Ransomware surge as attack costs escalate

The threat of ransomware attack is now the biggest cyber risk facing organisations following a rapid rise in 2020.

Insurer Beazley has issued its latest Breach Insights report which found that ransomware attacks increased in terms of both severity and costs this year compared to 201.

The report added the total cost of ransom payments doubled year-on-year through the first six months of 2020, based on incidents reported to Beazley’s in-house breach response team, BBR Services.

The nature of ransomware attacks has also markedly changed in 2020, it said. “Today’s ransomware incidents are more likely to include a threat to release stolen data versus encryption alone. Threat actors increasingly have prior access to a network before deploying their attack, during which time they are working to escalate their privileges, move laterally through the network, and perform reconnaissance on the network and data stored on it. Frequently, they now also exfiltrate data and upload it to an external site, both to prove that they have access and to threaten exposure.”

Paul Bantick, Beazley’s Global Head of Cyber & Technology, said: “In an incredibly challenging year in which ransomware has become the biggest cyber threat to impact individuals and organisations alike, the severity of ransomware attacks has continued to escalate. Our underwriting, claims and threat intelligence database shows that ransomware attacks are much more sophisticated and severe, thus, it is critical that organisations adopt a layered approach to security and take stringent measures to make it hard for threat actors at every step.”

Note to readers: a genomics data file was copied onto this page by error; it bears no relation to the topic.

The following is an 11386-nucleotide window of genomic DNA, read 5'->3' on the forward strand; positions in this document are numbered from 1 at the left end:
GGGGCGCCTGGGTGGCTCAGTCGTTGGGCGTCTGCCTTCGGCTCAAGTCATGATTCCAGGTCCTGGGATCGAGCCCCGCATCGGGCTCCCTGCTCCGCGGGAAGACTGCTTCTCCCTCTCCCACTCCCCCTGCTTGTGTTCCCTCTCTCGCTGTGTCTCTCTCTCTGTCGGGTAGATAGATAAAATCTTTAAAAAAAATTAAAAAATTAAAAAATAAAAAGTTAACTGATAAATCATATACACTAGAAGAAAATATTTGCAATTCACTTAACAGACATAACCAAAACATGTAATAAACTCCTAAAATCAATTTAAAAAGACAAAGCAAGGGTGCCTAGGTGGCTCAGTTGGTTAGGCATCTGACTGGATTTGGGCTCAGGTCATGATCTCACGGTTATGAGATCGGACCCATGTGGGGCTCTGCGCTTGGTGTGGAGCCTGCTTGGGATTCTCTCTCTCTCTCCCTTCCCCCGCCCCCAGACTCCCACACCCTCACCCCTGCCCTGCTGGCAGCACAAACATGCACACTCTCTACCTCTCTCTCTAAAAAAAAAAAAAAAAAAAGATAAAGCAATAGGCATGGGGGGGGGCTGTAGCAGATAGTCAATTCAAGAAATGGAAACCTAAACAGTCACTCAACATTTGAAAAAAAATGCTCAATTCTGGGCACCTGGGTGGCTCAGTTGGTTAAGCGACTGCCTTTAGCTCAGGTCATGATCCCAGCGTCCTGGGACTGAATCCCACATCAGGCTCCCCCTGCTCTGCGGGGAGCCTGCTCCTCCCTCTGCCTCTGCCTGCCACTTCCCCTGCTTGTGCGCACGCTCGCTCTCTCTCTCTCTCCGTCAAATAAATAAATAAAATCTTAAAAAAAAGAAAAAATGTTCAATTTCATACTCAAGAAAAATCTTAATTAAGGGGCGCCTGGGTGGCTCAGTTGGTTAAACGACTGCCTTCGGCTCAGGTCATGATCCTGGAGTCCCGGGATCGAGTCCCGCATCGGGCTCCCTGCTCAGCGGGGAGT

Despite the growing complexity of the attacks, there are opportunities to disrupt criminals’ activities during the cyber extortion process, however, this requires regular and thorough training of employees on how to avoid this evolving threat. Organisations should not only try to prevent a ransomware infection, but prepare in case they do get infected, through multiple layers of security, each reducing the risk and probability of ransomware.

“Threat actors increasingly have prior access to a network before deploying their attack, during which time they are working to escalate their privileges, move laterally through the network, and perform reconnaissance on the network and data stored on it,” warned the report. “Frequently, they are now also exfiltrating data and uploading it to an external site, both to prove that they have access and to threaten exposure.”

According to data from ransomware incident response firm Coveware, almost 50% of ransomware cases in Q3 2020 included the threat to release exfiltrated data along with encrypted data, up from 22% in Q2.

Beazley said the key was to ensure staff understood the threat and how to recognise the threat and what action to take should an infection occur.

“Cyber extortion is a process and there are many opportunities along the way to disrupt the criminals’ activities.” It explained. “Ransomware is avoidable but requires regular and thorough training of employees on how to avoid this evolving threat.

“Organisations should not only try to prevent a ransomware infection, but prepare in case they do get infected, through multiple layers of security, each reducing the risk and probability of ransomware. Training employees to recognise phishing emails; establishing secure, offline backups; encrypting data at rest; monitoring for network intrusions; keeping up with patching systems and applications—all of these make it harder for an attacker to exploit access even if they do get into a network.”

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